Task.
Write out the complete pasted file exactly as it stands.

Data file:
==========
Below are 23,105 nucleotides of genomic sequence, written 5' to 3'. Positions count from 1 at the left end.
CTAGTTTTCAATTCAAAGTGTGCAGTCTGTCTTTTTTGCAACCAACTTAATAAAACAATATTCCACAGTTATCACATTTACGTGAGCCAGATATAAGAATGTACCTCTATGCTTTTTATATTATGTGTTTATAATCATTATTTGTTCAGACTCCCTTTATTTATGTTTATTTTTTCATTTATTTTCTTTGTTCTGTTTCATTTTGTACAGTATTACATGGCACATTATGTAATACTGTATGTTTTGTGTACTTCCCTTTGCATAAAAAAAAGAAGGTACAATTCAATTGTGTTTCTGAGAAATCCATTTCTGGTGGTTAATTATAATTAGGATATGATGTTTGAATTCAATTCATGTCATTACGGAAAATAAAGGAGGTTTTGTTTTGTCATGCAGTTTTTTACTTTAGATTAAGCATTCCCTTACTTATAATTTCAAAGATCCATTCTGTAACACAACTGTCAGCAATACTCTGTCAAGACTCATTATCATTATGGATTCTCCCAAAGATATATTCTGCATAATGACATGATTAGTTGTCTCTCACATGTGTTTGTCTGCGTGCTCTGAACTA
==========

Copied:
Below are 23,105 nucleotides of genomic sequence, written 5' to 3'. Positions count from 1 at the left end.
CTAGTTTTCAATTCAAAGTGTGCAGTCTGTCTTTTTTGCAACCAACTTAATAAAACAATATTCCACAGTTATCACATTTACGTGAGCCAGATATAAGAATGTACCTCTATGCTTTTTATATTATGTGTTTATAATCATTATTTGTTCAGACTCCCTTTATTTATGTTTATTTTTTCATTTATTTTCTTTGTTCTGTTTCATTTTGTACAGTATTACATGGCACATTATGTAATACTGTATGTTTTGTGTACTTCCCTTTGCATAAAAAAAAGAAGGTACAATTCAATTGTGTTTCTGAGAAATCCATTTCTGGTGGTTAATTATAATTAGGATATGATGTTTGAATTCAATTCATGTCATTACGGAAAATAAAGGAGGTTTTGTTTTGTCATGCAGTTTTTTACTTTAGATTAAGCATTCCCTTACTTATAATTTCAAAGATCCATTCTGTAACACAACTGTCAGCAATACTCTGTCAAGACTCATTATCATTATGGATTCTCCCAAAGATATATTCTGCATAATGACATGATTAGTTGTCTCTCACATGTGTTTGTCTGCGTGCTCTGAACTA